The headmistress of Anglican Primary School, the only public primary school in Ajegunle, said she cannot disregard the state’s guidelines for admission. “That’s the state’s requirement, I cannot go outside of it,” she told SaharaReporters.
Reacting to the situation, the Public Relations office of the Lagos State Universal Basic Education Board (SUBEB), said the state gave the criteria but expects school heads to take initiative in special cases.
‘Willing But No Means’
Esther has made peace with her living condition. Although she wishes her children would get an education, life has thrust upon her a peasant life where she struggles to meet even the most minimal needs. “I am trying but I cannot do more than this. I left the village so that I can make money to take care of myself and my children, but things are very hard.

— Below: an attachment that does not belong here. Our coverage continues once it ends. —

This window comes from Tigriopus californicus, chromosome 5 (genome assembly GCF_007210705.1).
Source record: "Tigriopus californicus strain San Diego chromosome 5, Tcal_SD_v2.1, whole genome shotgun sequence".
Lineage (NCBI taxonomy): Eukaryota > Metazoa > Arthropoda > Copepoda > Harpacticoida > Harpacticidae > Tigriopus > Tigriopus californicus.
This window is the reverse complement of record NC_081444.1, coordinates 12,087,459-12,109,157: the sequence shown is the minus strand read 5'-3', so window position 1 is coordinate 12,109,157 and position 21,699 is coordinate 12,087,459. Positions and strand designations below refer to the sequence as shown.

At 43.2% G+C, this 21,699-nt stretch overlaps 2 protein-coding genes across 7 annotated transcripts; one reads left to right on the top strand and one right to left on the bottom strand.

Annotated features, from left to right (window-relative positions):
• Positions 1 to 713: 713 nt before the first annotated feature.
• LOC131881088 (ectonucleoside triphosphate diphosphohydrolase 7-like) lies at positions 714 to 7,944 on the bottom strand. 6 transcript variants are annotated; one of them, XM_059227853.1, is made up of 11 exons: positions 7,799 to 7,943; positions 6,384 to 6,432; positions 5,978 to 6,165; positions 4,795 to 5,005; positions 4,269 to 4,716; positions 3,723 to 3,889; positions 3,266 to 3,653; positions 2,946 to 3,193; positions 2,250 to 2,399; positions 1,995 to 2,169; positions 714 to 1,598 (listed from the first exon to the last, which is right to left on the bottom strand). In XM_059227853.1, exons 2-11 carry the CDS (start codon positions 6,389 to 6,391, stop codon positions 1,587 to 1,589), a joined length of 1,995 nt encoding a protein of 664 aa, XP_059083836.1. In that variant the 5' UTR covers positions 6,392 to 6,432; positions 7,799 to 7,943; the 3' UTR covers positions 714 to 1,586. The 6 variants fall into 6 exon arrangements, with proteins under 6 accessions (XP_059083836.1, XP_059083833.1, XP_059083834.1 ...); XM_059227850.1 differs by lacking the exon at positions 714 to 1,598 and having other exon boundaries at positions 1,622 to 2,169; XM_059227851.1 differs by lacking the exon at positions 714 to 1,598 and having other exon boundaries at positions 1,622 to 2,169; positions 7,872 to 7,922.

“I want my children to go to school. They used to go to a private school at Irawo but I can no longer pay the school fees. They have sent the two of them home since last year and they have been at home. I then say, let them go to Anglican [the only public primary school in Ajegunle], but they are asking for things I don’t have.”
Like Esther, Patience Paul also had to withdraw her two children from school following the demise of her husband.
She sold groundnut and garri, but exhausted her capital in burying her husband. The family member would not help, she told SaharaReporters.
In August 2017, Paul Johnson, a dry cleaner, came home complaining of chest pain and like a dutiful wife, Patience, on the advice of an elderly neighbor, massaged his chest with a hot towel and Robb ointment, but his condition got worse. He later died on September 7, 2017.
“I was asleep, when he called me around 12 midnight complaining that he couldn’t breathe. I got up that midnight and prayed for him. He got better and we slept, but in the morning, he couldn’t move. I told my neighbour who brought drugs and gave him injection but he did not get better. He called his pastor; it was the pastor who took him to Gbagada hospital, from there we were referred to Yaba hospital.